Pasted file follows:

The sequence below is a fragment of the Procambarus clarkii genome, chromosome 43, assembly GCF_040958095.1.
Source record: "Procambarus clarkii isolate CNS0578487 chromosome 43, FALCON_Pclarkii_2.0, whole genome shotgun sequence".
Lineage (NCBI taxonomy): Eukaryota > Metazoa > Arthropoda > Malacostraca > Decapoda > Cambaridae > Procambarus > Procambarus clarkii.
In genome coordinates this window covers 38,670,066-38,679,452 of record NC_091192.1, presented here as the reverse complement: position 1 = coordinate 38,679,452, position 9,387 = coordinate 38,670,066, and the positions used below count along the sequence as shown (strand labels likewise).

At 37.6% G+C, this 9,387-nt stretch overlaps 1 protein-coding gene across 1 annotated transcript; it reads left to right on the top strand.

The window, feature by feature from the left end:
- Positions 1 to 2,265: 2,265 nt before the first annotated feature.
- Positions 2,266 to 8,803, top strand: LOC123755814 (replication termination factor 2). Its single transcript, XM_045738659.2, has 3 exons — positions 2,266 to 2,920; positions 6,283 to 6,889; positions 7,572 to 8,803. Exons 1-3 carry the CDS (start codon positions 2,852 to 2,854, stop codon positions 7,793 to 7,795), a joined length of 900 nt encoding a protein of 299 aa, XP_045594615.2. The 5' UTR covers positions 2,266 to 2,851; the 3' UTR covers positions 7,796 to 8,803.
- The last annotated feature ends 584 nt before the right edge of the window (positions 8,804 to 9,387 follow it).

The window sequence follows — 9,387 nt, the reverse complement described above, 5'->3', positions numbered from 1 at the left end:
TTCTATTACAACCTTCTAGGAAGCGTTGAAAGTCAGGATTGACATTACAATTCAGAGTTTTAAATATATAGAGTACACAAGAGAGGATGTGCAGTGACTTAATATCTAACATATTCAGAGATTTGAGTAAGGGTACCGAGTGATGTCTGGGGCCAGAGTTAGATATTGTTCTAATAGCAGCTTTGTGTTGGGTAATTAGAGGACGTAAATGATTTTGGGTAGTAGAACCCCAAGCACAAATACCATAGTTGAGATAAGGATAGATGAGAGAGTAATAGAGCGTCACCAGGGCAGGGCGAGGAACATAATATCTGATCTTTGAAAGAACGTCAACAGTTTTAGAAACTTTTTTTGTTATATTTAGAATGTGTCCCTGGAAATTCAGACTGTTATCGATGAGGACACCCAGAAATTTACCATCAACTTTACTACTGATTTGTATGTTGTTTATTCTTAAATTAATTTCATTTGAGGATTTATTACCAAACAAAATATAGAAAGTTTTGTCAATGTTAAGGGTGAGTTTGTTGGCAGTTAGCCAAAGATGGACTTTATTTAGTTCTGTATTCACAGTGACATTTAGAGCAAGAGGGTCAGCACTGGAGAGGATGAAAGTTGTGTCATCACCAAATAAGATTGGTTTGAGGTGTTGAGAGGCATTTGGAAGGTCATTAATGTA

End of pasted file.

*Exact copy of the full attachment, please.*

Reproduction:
The sequence below is a fragment of the Procambarus clarkii genome, chromosome 43, assembly GCF_040958095.1.
Source record: "Procambarus clarkii isolate CNS0578487 chromosome 43, FALCON_Pclarkii_2.0, whole genome shotgun sequence".
Lineage (NCBI taxonomy): Eukaryota > Metazoa > Arthropoda > Malacostraca > Decapoda > Cambaridae > Procambarus > Procambarus clarkii.
In genome coordinates this window covers 38,670,066-38,679,452 of record NC_091192.1, presented here as the reverse complement: position 1 = coordinate 38,679,452, position 9,387 = coordinate 38,670,066, and the positions used below count along the sequence as shown (strand labels likewise).

At 37.6% G+C, this 9,387-nt stretch overlaps 1 protein-coding gene across 1 annotated transcript; it reads left to right on the top strand.

The window, feature by feature from the left end:
- Positions 1 to 2,265: 2,265 nt before the first annotated feature.
- Positions 2,266 to 8,803, top strand: LOC123755814 (replication termination factor 2). Its single transcript, XM_045738659.2, has 3 exons — positions 2,266 to 2,920; positions 6,283 to 6,889; positions 7,572 to 8,803. Exons 1-3 carry the CDS (start codon positions 2,852 to 2,854, stop codon positions 7,793 to 7,795), a joined length of 900 nt encoding a protein of 299 aa, XP_045594615.2. The 5' UTR covers positions 2,266 to 2,851; the 3' UTR covers positions 7,796 to 8,803.
- The last annotated feature ends 584 nt before the right edge of the window (positions 8,804 to 9,387 follow it).

The window sequence follows — 9,387 nt, the reverse complement described above, 5'->3', positions numbered from 1 at the left end:
TTCTATTACAACCTTCTAGGAAGCGTTGAAAGTCAGGATTGACATTACAATTCAGAGTTTTAAATATATAGAGTACACAAGAGAGGATGTGCAGTGACTTAATATCTAACATATTCAGAGATTTGAGTAAGGGTACCGAGTGATGTCTGGGGCCAGAGTTAGATATTGTTCTAATAGCAGCTTTGTGTTGGGTAATTAGAGGACGTAAATGATTTTGGGTAGTAGAACCCCAAGCACAAATACCATAGTTGAGATAAGGATAGATGAGAGAGTAATAGAGCGTCACCAGGGCAGGGCGAGGAACATAATATCTGATCTTTGAAAGAACGTCAACAGTTTTAGAAACTTTTTTTGTTATATTTAGAATGTGTCCCTGGAAATTCAGACTGTTATCGATGAGGACACCCAGAAATTTACCATCAACTTTACTACTGATTTGTATGTTGTTTATTCTTAAATTAATTTCATTTGAGGATTTATTACCAAACAAAATATAGAAAGTTTTGTCAATGTTAAGGGTGAGTTTGTTGGCAGTTAGCCAAAGATGGACTTTATTTAGTTCTGTATTCACAGTGACATTTAGAGCAAGAGGGTCAGCACTGGAGAGGATGAAAGTTGTGTCATCACCAAATAAGATTGGTTTGAGGTGTTGAGAGGCATTTGGAAGGTCATTAATGTA